Wildfire isn’t listening

Formidable Footprint – Wildfire / Tornado / Earthquake Exercises

 Received via e-mail today:

Please Share This Important Disaster Exercise Opportunity With Others

 

National Community / Neighborhood Exercise Series

 

The series of Formidable Footprint exercises for neighborhood, community and faith based organizations continues.

January 26 – Wildfire / February 23 – Tornado / March 30 – Earthquake 

 

Exercises have also been scheduled for the following scenarios:

Flood – Hurricane – Influenza Pandemic – Solar Storm

 

The Formidable Footprint exercise series has been developed in accordance with Homeland Security Exercise and Evaluation Program (HSEEP) protocols. The objective of the exercise series is for CERTs, Neighborhood Watch Programs, Neighborhood Associations, Community / Faith Based Organizations, Citizen Corps, Fire Corps and others to work as a team to become better prepared for the next disaster their community may face.

To-date 2,327 teams from across the United States have participated in one of several of the previous Formidable Footprint exercises. Here are several testimonials from participants in previous exercises:

Benicia Emergency Response Team – Benicia California

The drill Saturday was a wonderful learning experience and quit valuable. Looking forward to future opportunities.

Rowlett CERT – Rowlett Texas

Superb End-To-End exercise. Our organization really enjoyed this exercise.

American Red Cross – California

This was our first experience with this series of exercises. It appears to be very valuable. We will recruit the rest of the team to participate in a future exercise. Thank you

There is NO CHARGE for participation in any of the Formidable Footprint exercises.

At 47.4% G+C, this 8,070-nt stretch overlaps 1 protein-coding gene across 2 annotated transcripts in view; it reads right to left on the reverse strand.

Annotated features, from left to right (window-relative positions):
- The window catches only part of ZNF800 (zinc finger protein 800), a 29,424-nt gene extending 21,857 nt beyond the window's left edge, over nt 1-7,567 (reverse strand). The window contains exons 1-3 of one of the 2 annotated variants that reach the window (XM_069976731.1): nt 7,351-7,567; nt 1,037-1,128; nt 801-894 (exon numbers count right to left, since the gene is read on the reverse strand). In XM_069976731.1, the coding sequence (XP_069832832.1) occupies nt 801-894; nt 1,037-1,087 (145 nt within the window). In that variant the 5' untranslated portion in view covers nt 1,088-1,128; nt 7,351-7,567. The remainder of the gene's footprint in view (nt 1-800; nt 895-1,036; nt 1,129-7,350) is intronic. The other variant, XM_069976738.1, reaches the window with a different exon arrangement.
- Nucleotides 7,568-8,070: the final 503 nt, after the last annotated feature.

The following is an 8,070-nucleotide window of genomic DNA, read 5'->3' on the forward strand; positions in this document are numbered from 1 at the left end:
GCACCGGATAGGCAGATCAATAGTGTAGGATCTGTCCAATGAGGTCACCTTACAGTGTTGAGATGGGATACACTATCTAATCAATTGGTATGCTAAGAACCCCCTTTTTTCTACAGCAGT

For additional information or to register for up-coming exercises please access the following web site today:

www.FormidableFootprint.org

Stay informed regarding future exercises by joining the Formidable Footprint LinkedIn Group.

Please Share This Important Disaster Exercise Opportunity With Others

Should I stay or should I go? Evacuating the elderly during Sandy

It would seem to me that when receiving mixed messages about storm strength, one should err on the side of resident safety. People may second guess your having evacuated but the alternative is this. Just sayin’.

The city health commissioner, Dr. Thomas A. Farley, said he and Dr. Shah believed the storm was weakening and would be no worse than Tropical Storm Irene when they made the initial decision not to evacuate the health care facilities on Friday, Oct. 26, three days before landfall. At that point, there would have been ample time to carry out a full and well-organized evacuation of the nursing homes and adult homes, which would have taken at least two days.

While the National Hurricane Center in Miami had warned of “historic urban flooding” in New York City, local National Weather Service officials issued contradictory public advisories on Friday and early Saturday that said there would be only “moderate flooding.”

Inside the city’s emergency management center, the local weather officials reported that the storm surge would be similar to the one during Tropical Storm Irene — four to eight feet.

An eight-foot surge was an important marker: after Tropical Storm Irene, Dr. Shah and Dr. Farley had said in interviews that they believed many nursing homes and adult homes could not withstand a surge of that level.

But Mr. Bloomberg, at a news conference on Oct. 26, announced: “At this point we are not — let me repeat that, not — recommending evacuations of these facilities.”

By Saturday night, the predictions were growing more dire, but Dr. Shah and Dr. Farley said they reconsidered but did not change their decision.